The problem was that these affirmations were very much a ‘brute force’ approach. I was using my thoughts to over-ride everything else in my consciousness, and ‘push through’ both physical and emotional barriers. I become hyper-focused on that one area of achievement, neglecting other areas of my consciousness and my life, such as emotions, relationships, intuition, and creativity.
When I then learnt to meditate, I started to unravel the brute force approach that had served me so well. I realized that my emotions needed just as much attention as my thoughts, and potentially an even more important part of self-care than my thoughts were. I had to rethink the role of the affirmations that I had been using.
Affirmations can Guide us Deeper in Meditation
Meditation is the practice of becoming more aware of everything in our consciousness, not just how to create thoughts more deliberately in the form of affirmations.
If we want to use affirmations as part of our meditation practice, we can do so by carefully designing them to guide ourselves into deeper states during our meditation practice. For instance, the affirmation “I am becoming calmer with every breath I take” might be effective to direct your attention to your breathing during breath meditation practice.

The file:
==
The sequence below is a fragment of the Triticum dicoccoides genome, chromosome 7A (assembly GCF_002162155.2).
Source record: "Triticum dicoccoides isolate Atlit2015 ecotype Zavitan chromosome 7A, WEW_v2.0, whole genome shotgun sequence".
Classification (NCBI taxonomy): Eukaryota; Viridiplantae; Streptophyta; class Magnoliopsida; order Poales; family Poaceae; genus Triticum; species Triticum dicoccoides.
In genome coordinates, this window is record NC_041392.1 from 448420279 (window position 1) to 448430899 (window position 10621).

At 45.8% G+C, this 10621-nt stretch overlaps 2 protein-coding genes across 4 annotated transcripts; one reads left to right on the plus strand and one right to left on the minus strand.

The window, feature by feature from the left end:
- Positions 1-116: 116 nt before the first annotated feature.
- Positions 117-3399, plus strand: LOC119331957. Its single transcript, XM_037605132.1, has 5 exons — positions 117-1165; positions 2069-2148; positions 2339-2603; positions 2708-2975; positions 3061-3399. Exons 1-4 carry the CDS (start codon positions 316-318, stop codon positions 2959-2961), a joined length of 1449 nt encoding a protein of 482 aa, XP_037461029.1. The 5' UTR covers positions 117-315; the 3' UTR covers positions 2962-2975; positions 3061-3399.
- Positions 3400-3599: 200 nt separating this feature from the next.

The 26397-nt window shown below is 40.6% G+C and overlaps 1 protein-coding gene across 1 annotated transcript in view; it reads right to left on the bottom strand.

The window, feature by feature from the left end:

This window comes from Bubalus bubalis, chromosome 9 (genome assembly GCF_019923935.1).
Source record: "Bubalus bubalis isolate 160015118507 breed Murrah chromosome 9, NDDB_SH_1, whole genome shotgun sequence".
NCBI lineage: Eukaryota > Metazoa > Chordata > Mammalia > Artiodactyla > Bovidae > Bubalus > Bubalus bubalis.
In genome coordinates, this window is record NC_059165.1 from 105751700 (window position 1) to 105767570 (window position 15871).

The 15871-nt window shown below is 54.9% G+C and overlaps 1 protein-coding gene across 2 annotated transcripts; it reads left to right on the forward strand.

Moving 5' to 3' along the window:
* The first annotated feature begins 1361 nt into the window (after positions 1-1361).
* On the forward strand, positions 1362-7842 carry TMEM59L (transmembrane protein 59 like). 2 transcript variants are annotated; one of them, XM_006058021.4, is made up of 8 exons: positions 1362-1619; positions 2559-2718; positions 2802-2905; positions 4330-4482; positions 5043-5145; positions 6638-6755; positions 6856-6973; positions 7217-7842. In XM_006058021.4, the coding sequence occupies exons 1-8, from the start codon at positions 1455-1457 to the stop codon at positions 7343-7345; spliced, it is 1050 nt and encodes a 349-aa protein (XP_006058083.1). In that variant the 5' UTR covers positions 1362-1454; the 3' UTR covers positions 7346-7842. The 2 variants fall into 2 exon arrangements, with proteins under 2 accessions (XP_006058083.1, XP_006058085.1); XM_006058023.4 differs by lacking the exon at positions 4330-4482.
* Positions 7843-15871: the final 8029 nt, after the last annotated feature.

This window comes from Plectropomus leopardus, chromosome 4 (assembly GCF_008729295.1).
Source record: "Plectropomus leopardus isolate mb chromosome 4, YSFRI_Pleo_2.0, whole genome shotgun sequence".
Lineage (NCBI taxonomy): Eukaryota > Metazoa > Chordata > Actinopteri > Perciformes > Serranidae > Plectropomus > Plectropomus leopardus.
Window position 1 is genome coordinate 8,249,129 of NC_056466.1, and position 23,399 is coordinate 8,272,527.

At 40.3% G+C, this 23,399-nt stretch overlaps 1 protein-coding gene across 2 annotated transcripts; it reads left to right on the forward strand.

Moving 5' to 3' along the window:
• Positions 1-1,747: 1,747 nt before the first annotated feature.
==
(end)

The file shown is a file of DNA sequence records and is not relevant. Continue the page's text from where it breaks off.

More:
We do need to realize that because affirmations are a form of thinking, which is just one of many different senses in our consciousness, that we should not spend all of our time and attention working with affirmations, and instead use them as a tool for guiding our attention where we want it to go.
The English hypnotherapist Marissa Peer sums it up when she says, “the mind goes where you tell it to”. The idea that we are in control of how we are directing our attention is critical in meditation, especially when we start to do more advanced meditation techniques where we are directing our attention to abstract concepts and subtle, unusual, or resisted emotions.